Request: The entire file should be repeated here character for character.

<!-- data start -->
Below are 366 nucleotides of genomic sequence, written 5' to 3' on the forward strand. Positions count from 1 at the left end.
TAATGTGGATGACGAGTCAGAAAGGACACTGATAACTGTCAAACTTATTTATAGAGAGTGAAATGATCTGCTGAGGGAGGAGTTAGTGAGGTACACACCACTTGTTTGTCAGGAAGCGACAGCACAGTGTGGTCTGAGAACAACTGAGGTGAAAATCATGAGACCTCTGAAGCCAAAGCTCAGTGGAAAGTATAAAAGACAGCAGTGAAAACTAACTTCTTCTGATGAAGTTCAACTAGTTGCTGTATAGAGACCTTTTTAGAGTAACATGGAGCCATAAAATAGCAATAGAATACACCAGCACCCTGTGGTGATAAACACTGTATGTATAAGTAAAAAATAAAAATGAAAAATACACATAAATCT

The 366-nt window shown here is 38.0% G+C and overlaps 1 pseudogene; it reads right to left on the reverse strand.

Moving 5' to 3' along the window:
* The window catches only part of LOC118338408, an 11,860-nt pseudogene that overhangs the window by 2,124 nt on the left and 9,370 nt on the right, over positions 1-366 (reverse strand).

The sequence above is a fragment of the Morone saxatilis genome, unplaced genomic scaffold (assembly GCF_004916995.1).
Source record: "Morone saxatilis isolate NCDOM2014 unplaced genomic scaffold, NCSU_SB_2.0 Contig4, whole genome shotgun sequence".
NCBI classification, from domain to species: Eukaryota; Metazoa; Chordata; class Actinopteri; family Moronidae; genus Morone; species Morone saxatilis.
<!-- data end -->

Below are 366 nucleotides of genomic sequence, written 5' to 3' on the forward strand. Positions count from 1 at the left end.
TAATGTGGATGACGAGTCAGAAAGGACACTGATAACTGTCAAACTTATTTATAGAGAGTGAAATGATCTGCTGAGGGAGGAGTTAGTGAGGTACACACCACTTGTTTGTCAGGAAGCGACAGCACAGTGTGGTCTGAGAACAACTGAGGTGAAAATCATGAGACCTCTGAAGCCAAAGCTCAGTGGAAAGTATAAAAGACAGCAGTGAAAACTAACTTCTTCTGATGAAGTTCAACTAGTTGCTGTATAGAGACCTTTTTAGAGTAACATGGAGCCATAAAATAGCAATAGAATACACCAGCACCCTGTGGTGATAAACACTGTATGTATAAGTAAAAAATAAAAATGAAAAATACACATAAATCT

The 366-nt window shown here is 38.0% G+C and overlaps 1 pseudogene; it reads right to left on the reverse strand.

Moving 5' to 3' along the window:
* The window catches only part of LOC118338408, an 11,860-nt pseudogene that overhangs the window by 2,124 nt on the left and 9,370 nt on the right, over positions 1-366 (reverse strand).

The sequence above is a fragment of the Morone saxatilis genome, unplaced genomic scaffold (assembly GCF_004916995.1).
Source record: "Morone saxatilis isolate NCDOM2014 unplaced genomic scaffold, NCSU_SB_2.0 Contig4, whole genome shotgun sequence".
NCBI classification, from domain to species: Eukaryota; Metazoa; Chordata; class Actinopteri; family Moronidae; genus Morone; species Morone saxatilis.